Young At Heart
On The Road To Mandalay

Tuesday, November 17, 2015

#11: Concentrated awesomeness

Fasten your seat-belts for this 1960 Riddle arrangement, souped-up at Sinatra's demand, of Cole Porter's glorious 1939 creation, "I Concentrate On You":

Mark Steyn has made this one easy for me:
This is Nelson Riddle less in his famous "tempo of the heartbeat" and closer to Billy May's hard swing. "Concentrate" is one concentrated blast, starting with Riddle's tip of the hat to André Previn, the main theme of whose goofy beatnik anthem of a couple of years earlier, "Like Young", provides the arrangement with a driving vamp, Sinatra takes his cue and gives a three-exclamation album a four-nay fire:

When fortune cries "Nay, nay, nay, nay" to me
And people declare that you're through...

The nays have it! Bad mood or not, Frank certainly responded to the band. Riddle, unusually, had written in some bongos - unusually for Sinatra, that is: he used bongos a lot when he wrote for Judy Garland. But the singer sure taps into them. It's a wild two-and-a-quarter minutes and Sinatra is seriously juiced by the time he returns for the outro :

And so when wise men say to me
That love's young dream never comes true
To prove... The wise men can be wrong
I Concentrate On You...

I infiltrate...


On you...

And back to that Previn vamp to close. His harmonic sense and his phrasing - the pause on that "wise men" line - are so surefooted it doesn't matter that you're never quite certain what he means by "I infiltrate".
Yes, "infiltrate" is baffling, but who cares. And YES, Frank's timing before and after "to prove"(coming in a shade early, then the perfect pause that follows) is an exceedingly satisfying musical moment.

This is the tenth Cole Porter song (so far!) to make my list. I'm going to have to quote Mark again to explain Porter's greatness. First, this analysis of the rhyme scheme, which warms my English-major heart:
Porter was a flamboyant and exhibitionist rhymester, but here he rhymes in a complex but very subtle way. They're rhymes across the quatrains: "grey to me" rhymes with "'Nay, nay' to me" 16 bars later, and then with "say to me" after the release. Likewise, "brew" rhymes with "through" rhymes with "true". And "strong" with "song" and "wrong". "Sunny Side Of The Street" does something similar - "Just direct your feet... Life can be so sweet... Gold dust at my feet..." - but on a far less ambitious scale and on a conventional tune of eight-bar rather than 16-bar sections. Porter's using rhyme here mainly to support the musical architecture and help with the forward momentum, but unlike, say, "You're The Top" you're not meant to notice them, or be aware of them. But it's awfully skillful writing.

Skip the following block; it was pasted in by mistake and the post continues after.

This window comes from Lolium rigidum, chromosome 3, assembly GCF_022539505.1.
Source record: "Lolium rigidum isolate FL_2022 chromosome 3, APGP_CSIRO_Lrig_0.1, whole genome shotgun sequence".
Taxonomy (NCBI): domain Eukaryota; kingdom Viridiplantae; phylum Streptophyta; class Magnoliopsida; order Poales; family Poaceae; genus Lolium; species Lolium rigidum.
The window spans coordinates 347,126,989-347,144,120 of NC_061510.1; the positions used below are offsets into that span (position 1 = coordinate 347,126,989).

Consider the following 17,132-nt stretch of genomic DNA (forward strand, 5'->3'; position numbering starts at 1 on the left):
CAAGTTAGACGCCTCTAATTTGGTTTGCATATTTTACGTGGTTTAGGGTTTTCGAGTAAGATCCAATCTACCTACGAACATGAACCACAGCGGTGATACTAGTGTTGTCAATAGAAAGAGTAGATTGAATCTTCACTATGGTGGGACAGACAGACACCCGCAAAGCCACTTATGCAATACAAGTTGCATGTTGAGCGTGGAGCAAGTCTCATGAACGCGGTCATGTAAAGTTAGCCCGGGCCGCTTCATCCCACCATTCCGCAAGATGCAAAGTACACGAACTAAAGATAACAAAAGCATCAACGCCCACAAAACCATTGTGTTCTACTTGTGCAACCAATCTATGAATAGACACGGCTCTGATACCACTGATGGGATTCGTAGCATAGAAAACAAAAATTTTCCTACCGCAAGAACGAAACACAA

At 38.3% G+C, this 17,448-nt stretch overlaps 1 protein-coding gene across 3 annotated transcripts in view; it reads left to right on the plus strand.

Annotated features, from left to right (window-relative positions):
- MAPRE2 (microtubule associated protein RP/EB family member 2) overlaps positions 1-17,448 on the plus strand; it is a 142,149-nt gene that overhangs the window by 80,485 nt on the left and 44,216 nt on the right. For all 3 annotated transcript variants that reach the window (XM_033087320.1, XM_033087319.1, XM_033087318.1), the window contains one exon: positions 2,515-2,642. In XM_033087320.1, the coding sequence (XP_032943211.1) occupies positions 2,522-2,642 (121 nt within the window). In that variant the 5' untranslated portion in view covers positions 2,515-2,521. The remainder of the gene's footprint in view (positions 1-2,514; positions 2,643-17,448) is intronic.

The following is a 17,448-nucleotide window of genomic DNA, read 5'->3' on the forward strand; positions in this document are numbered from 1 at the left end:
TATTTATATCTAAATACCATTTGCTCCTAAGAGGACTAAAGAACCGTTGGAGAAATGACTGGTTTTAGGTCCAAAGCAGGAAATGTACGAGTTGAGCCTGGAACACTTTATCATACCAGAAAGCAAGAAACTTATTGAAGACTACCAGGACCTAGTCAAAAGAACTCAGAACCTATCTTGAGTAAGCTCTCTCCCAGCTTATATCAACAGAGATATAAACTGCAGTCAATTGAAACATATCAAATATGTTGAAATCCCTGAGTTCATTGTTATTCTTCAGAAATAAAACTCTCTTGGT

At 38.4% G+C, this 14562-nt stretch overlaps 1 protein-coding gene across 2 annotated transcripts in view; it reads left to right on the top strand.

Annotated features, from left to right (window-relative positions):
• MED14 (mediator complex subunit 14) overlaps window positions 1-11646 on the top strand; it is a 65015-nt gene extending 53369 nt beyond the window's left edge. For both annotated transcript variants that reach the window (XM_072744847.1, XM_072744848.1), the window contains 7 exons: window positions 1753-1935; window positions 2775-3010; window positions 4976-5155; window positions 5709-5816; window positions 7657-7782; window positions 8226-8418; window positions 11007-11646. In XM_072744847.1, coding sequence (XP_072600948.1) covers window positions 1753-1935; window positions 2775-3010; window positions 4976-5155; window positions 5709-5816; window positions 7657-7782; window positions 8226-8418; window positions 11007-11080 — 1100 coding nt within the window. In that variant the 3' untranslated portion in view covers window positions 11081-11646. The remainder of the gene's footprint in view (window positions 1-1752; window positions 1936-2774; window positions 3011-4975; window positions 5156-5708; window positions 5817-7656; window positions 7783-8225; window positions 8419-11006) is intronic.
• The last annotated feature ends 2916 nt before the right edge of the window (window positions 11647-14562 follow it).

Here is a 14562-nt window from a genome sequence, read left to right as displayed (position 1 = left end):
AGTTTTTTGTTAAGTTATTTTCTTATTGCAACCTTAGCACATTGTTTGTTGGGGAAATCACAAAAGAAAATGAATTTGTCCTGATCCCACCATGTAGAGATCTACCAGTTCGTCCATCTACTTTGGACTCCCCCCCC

Yes indeed. And then there's the emotional content:
Porter wrote more ardently than most of his contemporaries, and his best love songs are really about obsession: "This torment won't be through/Till you let me spend my life making love to you..." "I'd sacrifice anything come what might for the sake of having you near..." "So taunt me and hurt me/Deceive me, desert me..." Well, if you insist.

"I Concentrate On You" operates on the slightly less psychologically unhealthy fringes of that territory.
And, finally, Mr. Porter knew how to put words and music together for maximum effect:
You can only write at that heightened level of passion when the melody and harmony are good enough to support the sentiment. His always are.
Sinatra recorded "Concentrate" early on as a ballad with an Axel Stordalh arrangement. And in 1967 Frank and Antonio Jobim did an awesome bossa nova version. But for me there's no contest: the Riddle version is unbeatable. (More on Sinatra's truly excellent, not-to-be-missed work with Jobim here, here, and here.)

(This is our fourth pick from SSS!!!, a must-have for every Sinatra fan.)

Monday, November 16, 2015

#12: Delight in domesticity

Intense delight, that is. From 1957's A Swingin' Affair, "You'd Be So Nice To Come Home To," an underrated jewel from the Sinatra/Riddle/Porter songbook:

This is one gorgeous piece of writing:
You'd be so nice to come home to 
You'd be so nice by the fire 
While the breeze on high sang a lullaby 
You'd be all that I could desire

Under stars chilled by the winter 
Under an August moon burning above 
You'd be so nice, you'd be paradise 
To come home to and love
What woman doesn't want to hear that she's "all that I could desire"? And Frank, as usual, is very convincing.

I get a strong visual image from Porter's lyrics, kind of a Chagall-esque view from "on high" of a swirly, deep-blue, star-filled sky, a little house beneath it, and then, somehow looking right through the roof, a couple inside snuggled in front of the fire.

The arrangement is classic Riddle, building in intensity as the song progresses, with the same wonderful intensification from Sinatra.

But he came close to sabotaging it. Listen closely to the very end of the song. You'll probably have to turn up the volume. If Frank had added his little comment at regular volume he would have broken the spell. I'm so glad he didn't.

Stay tuned for more Cole Porter.

Sunday, November 15, 2015

#13: Sinatra noir